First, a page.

ʿAllāmah 's theological writings covered a variety of topics, including the infallibility and the appointment of Imams; the former of which was viewed as inherent and essential to the imamate, the latter of which could be accomplished either by designation or by miraculous revelation. According to ʿAllāmah, naming an Imam was a task that only Allāh, His prophets, or an existing Imam, who by necessity was free from error or sin (maʿṣum), could perform; in other words the appointment of an Imam was a divinely ordained nomination (luṭ  f wājib) similar to that pertaining to the designation of prophets. ʿAllāmah 's theories on the imamate are articulated in his book The Eleventh Hour, which, like many others, became one of the fundamental theological textbooks of official Imāmī doctrine.

In the field of jurisprudence, ʿAllāmah similarly played a formative and fundamental role. He produced works of positive law (furūʿ) and of hermeneutical theory (uṣūl), many of which are still in existence and continue to be studied today. With respect to the former, he continued the work of his teacher Jaʿfar ibn al-Ḥasan al-Muḥaqqiq al-Ḥillī (d. 1277 CE) by reformulating the tradition established by Muḥammad ibn al-Ḥasan al-Ṭūsī, Shaykh al-Ṭāʿifah (d. 1068 CE). In doing so, he settled some of the raging disputes of the preceding centuries. ʿAllāmah refined and expanded the Shīʿī corpus of furūʿ al-fiqh, notably exploring the range of dispute within the tradition in his Mukhtalaf al-Shīʿah. He perceived that justification and reconciliation within the tradition required a theoretical foundation achievable only within the discipline of uṣūl.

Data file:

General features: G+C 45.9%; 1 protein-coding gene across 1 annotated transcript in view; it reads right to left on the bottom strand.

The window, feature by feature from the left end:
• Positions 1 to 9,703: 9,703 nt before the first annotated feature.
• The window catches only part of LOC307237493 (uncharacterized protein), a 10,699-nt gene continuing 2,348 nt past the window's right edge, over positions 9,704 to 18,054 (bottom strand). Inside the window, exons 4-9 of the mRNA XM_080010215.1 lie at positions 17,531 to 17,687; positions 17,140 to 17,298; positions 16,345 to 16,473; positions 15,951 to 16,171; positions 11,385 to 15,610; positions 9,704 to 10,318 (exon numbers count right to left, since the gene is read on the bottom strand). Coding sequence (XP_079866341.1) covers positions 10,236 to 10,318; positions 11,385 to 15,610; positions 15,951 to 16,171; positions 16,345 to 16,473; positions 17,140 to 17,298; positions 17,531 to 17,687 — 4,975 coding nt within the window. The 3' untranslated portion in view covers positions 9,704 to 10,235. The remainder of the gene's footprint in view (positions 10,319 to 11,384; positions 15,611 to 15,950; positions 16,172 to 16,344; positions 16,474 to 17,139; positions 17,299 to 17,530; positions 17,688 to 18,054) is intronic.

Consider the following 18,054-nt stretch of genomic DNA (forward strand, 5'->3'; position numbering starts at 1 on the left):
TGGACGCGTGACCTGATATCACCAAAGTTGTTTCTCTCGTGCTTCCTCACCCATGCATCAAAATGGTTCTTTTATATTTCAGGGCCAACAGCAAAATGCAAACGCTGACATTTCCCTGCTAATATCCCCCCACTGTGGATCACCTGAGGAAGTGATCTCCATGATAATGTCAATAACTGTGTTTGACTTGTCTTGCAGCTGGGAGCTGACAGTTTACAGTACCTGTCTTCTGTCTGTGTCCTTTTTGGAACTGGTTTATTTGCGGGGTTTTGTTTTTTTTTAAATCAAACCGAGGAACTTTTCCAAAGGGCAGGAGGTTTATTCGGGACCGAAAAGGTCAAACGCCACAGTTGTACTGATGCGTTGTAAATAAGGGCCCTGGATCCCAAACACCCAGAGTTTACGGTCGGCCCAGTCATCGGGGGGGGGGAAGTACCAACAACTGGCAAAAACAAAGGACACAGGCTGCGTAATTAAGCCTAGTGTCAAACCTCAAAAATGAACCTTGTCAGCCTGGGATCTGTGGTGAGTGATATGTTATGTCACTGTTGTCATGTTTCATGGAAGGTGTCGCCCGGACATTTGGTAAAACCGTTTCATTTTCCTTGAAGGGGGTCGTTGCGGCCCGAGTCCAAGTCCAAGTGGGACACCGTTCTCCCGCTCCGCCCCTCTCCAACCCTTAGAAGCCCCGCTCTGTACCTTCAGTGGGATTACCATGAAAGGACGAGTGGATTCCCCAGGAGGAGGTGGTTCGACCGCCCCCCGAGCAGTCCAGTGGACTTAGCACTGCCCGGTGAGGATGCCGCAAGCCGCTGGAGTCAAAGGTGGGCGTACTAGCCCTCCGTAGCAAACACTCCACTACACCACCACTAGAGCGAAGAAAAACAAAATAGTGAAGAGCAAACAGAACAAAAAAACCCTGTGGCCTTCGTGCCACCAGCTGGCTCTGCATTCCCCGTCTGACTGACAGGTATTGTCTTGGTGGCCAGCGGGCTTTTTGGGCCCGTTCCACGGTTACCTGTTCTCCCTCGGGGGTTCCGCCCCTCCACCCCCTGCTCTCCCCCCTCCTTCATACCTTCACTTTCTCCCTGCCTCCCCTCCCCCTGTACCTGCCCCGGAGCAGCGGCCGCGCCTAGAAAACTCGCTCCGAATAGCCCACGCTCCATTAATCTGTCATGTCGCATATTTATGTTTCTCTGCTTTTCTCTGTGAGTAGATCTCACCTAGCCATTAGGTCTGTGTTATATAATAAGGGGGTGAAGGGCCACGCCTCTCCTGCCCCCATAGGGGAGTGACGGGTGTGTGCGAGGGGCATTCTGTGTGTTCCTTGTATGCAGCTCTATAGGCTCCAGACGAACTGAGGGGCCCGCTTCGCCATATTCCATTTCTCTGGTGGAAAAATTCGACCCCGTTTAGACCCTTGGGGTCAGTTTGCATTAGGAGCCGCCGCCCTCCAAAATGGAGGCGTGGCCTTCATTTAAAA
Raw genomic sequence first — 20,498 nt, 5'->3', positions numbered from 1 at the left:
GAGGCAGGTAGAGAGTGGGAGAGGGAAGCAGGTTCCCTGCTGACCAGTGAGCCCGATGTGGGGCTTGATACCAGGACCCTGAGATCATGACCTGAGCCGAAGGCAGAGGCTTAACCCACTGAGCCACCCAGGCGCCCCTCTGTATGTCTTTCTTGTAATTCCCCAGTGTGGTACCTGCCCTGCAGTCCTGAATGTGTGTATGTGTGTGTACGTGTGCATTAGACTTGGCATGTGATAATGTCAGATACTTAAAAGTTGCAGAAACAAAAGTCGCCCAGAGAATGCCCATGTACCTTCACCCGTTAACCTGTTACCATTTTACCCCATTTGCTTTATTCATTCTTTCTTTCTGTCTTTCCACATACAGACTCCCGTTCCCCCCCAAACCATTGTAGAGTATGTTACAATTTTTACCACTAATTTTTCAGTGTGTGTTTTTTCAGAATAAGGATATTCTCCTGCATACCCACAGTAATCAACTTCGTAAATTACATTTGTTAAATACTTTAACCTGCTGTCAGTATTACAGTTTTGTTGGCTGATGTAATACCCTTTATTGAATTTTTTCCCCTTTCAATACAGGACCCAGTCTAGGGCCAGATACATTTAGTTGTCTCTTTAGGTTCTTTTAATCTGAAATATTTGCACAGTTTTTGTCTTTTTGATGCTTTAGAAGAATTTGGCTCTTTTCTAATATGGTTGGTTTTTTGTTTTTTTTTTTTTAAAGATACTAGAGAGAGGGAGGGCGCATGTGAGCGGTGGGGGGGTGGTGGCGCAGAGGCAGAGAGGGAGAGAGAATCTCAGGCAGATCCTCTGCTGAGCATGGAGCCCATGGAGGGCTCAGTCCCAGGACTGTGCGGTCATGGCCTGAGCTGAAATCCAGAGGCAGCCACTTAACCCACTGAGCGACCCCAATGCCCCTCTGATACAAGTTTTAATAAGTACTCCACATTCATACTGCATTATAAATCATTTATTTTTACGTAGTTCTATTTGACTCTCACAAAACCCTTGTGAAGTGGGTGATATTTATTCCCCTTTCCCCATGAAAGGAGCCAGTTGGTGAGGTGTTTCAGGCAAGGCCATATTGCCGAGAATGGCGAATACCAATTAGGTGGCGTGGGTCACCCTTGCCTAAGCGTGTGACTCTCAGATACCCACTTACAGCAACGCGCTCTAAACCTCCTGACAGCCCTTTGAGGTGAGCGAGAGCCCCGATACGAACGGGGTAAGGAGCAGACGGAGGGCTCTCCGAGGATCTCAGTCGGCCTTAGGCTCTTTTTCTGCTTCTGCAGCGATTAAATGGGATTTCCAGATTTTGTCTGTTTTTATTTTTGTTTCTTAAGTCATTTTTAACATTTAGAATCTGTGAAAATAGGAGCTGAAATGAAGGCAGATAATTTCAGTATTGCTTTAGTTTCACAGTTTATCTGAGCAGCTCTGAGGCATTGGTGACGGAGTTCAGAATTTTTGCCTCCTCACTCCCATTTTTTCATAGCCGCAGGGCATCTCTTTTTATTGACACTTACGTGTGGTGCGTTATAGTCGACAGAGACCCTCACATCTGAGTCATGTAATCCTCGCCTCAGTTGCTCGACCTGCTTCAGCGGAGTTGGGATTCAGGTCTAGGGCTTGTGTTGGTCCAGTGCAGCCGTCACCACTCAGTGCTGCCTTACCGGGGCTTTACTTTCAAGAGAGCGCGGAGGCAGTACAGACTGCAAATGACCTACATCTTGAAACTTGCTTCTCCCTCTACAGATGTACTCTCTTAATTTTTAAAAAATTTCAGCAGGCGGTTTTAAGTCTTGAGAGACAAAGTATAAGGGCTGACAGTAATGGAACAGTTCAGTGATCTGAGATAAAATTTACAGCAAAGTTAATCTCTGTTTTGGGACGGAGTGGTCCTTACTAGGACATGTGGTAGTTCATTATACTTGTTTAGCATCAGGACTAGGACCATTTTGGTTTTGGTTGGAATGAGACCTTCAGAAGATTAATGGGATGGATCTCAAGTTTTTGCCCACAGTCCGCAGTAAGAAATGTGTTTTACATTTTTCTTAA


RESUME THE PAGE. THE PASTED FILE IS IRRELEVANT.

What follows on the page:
ʿAllāmah 's greatest achievement in the jurisprudential realm, and of his scholarship as a whole, was to integrate the theory of ijtihād, previously unknown to Imāmī Shīʿī jurisprudence, into the latter. For ʿAllāmah, very little could be gleaned from the text of the Qurʿān with absolute certainty aside from the most basic, explicit and unambiguously stated provisions (such as fasting during Ramaḍān). For this reason, a more free-thinking deductive process using indicators within the text to settle on a reasonable interpretation of the nuances and ambiguities was needed; in short, ijtihād was essential to the development of the sharīʿah. A jurist 's interpretation, according to ʿAllāmah, was always uncertain and subject to interpretative evolution; yet, all such interpretations were to be considered as law by all non-jurists. Thus, ʿAllāmah 's theory, which integrated a hallmark feature of uṣ ūlī theory into Shīʿī legal reasoning, divided the community between experts and obedient non-experts, the latter of whom were expected to unquestioningly adhere to the formers ’ ijtihād-derived rulings.

Reaction to ʿAllāmah 's theological and jurisprudential ideas was fierce. Muḥammad Amīn al-Astarābādī (d. 1627 CE) was particularly vocal in his disapproval of ʿAllāmah 's ideas, or so-called innovations. Because of his outspoken opposition, the Akhbārī movement emerged as a reaction to, and a critique of, the Uṣūlī movement. The Akhbārī-Uṣūlī controversy reflected the literalist and rationalist tensions of earlier periods, but was articulated solely in relation to aspects of the theory of ijtihād. The ongoing debate it provoked dominated juristic thinking throughout the seventeenth and eighteenth centuries, and was finally resolved in favor of the Uṣūlīs.

ʿAllāmah, his writings and person, continues to be revered by the Imāmī Shīʿīs. Shortly after his death in 1325 CE, his grave became a center of veneration for those making the pilgrimage to the tomb of Imām ʿAlī al-Riḍā.